More qualified good news: this preprint out of South Africa says that Omicron is only 70% as likely to send someone to the hospital as Delta. All the same caveats I’ve made previously apply, though.
This Twitter thread does an estimate of the Case Hospitalization Rate (CHR) in New South Wales, Australia. This is in some ways much cleaner data that the South African data: unlike in South Africa there was very very little (2-3%) prior infection. NSW also looks kind of like BC, with very similar vaccination rates (94% vs 92% of adults vaccinated) and population (8M vs. 5M). Using an estimate that hospitalizations occur on average 5 days after PCR tests, the author came up with an estimate that Omicrons CHR is about a third to a half of Delta’s CHR.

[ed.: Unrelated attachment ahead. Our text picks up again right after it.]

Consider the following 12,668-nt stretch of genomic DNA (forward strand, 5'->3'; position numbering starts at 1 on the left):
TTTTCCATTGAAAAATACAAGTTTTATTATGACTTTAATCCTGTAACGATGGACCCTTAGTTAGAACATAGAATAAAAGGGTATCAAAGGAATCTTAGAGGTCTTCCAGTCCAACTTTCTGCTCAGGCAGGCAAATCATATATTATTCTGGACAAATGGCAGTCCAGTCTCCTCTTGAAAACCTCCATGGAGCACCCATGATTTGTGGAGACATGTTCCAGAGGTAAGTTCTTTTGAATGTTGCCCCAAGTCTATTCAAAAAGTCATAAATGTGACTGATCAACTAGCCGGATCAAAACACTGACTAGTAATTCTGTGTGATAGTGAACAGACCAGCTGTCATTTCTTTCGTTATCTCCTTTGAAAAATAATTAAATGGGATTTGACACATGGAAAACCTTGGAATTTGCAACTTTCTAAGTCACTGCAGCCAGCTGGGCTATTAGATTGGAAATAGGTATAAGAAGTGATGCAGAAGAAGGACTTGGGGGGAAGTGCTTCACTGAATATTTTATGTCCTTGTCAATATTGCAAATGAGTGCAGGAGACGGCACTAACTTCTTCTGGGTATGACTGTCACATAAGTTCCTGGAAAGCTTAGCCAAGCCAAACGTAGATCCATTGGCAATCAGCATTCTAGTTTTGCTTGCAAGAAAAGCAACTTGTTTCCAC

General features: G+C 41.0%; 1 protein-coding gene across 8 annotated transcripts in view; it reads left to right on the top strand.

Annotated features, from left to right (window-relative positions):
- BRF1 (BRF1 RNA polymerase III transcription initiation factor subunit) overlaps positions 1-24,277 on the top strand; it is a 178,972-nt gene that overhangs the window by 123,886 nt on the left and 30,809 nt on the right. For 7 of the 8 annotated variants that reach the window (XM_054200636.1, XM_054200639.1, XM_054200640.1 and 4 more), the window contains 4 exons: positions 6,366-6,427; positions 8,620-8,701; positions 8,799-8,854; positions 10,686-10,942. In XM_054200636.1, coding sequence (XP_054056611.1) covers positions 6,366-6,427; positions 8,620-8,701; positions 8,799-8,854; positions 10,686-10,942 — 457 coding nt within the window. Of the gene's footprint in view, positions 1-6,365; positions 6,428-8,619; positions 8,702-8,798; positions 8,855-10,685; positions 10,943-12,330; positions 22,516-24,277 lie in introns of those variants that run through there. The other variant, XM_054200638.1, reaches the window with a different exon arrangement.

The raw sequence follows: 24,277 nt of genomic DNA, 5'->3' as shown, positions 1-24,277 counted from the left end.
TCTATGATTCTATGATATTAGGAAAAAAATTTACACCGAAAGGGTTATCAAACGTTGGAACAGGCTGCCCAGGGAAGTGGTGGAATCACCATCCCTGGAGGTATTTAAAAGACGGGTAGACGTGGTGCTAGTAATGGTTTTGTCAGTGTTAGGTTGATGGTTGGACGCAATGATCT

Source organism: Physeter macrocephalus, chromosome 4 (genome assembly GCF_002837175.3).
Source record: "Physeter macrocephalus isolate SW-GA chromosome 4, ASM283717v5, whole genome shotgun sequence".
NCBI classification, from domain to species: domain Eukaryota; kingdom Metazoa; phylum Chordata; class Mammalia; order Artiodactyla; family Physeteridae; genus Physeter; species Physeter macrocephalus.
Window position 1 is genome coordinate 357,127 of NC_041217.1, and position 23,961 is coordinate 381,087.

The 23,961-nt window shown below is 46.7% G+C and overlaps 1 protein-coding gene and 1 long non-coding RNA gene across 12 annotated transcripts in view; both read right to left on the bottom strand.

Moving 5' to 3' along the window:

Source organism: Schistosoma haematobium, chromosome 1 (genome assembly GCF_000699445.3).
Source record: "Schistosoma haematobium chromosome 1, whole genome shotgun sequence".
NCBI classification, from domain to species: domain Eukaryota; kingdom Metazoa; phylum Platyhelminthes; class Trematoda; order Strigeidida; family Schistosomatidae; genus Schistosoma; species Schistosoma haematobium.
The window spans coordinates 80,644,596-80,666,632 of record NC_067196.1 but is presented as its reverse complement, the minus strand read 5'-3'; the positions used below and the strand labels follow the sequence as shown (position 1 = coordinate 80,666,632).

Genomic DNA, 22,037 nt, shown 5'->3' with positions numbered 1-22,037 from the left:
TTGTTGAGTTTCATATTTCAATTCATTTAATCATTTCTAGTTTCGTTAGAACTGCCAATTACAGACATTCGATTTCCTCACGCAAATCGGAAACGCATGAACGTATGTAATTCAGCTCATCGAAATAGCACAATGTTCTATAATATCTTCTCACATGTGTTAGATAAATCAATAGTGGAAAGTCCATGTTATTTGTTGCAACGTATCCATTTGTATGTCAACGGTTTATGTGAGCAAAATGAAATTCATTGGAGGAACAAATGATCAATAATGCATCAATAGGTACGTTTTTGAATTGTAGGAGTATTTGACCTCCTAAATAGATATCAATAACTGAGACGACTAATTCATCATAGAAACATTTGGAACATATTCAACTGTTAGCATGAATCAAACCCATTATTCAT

Now, before getting all excited, note that there was pushback in the comments that the choice of 5 days was too short, and that making it longer would increase the CFR.
Also, if the CHR of Omicron is half that of Delta’s, but there are ten times as many cases, you still have 5x as many hospitalizations.
This preprint says that Multiple Sclerosis patients on anti-CD20 treatments have robust T-cell defences against Omicron and Delta.
This graph from this Tweet shows that boosters become effective in one to two weeks:
I’ve mentioned fluvoxamine before as a potential oral treatment for COVID-19. Early studies showed real promise, but this report says that a later, larger trial was stopped because it was ineffective. Pity.
This article talks about what we know about the virulence of Omicron.